On Oct. 3, 2017, the Nevada Supreme Court heard oral arguments regarding a dispute over the distribution rights of recreational marijuana in the state of Nevada. The case is the culmination of months of back and forth between the state’s Department of Taxation and the Independent Alcohol Distributors of Nevada.
Under state law, alcohol distributors are given the exclusive right to apply for recreational distribution licenses for the first 18 months of legalization, provided that there is sufficient interest from distributors.
Citing a lack of interest, the Department of Taxation, which is responsible for issuing distribution licenses, revoked that exclusivity and issued emergency regulations to begin accepting applications from businesses besides alcohol distributors.
According to the Las Vegas Review-Journal, the oral arguments center around the summer hearing in which the department determined that there was insufficient interest from alcohol distributors.
The Independent Alcohol Distributors of Nevada claim that the hearing had a predetermined outcome before it even began and that the department cannot pass emergency regulations without evidence that an emergency is actually taking place.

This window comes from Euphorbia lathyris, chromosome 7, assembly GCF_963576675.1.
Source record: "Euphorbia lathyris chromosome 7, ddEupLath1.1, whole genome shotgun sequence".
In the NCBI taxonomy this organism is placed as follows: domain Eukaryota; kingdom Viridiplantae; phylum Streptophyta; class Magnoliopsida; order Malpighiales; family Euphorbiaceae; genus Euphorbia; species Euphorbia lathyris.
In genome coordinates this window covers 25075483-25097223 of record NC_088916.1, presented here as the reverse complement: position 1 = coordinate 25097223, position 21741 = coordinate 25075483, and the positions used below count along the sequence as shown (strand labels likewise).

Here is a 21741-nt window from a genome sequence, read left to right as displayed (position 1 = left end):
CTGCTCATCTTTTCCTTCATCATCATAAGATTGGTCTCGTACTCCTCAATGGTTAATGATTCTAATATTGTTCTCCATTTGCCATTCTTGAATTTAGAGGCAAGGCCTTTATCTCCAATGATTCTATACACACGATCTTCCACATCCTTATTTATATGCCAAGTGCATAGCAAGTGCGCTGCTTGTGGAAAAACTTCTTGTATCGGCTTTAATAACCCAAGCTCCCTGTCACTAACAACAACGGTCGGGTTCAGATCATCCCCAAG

For its part, the department points to marijuana shortages that occurred when sales first began and claim that without a proper distribution network dispensaries would quickly run out of marijuana, which in turn would result in a budgetary shortfall for the state government.
“Timing is an important issue here,” said Nevada Supreme Court Justice James Hardesty, as quoted by the Las Vegas Review-Journal. “Do we allow the agency to declare an emergency and justify it later? That looks like, to this record, what’s taken place.”
Hardesty went on to say that, given the complexities of the case, it may take several months to reach a verdict.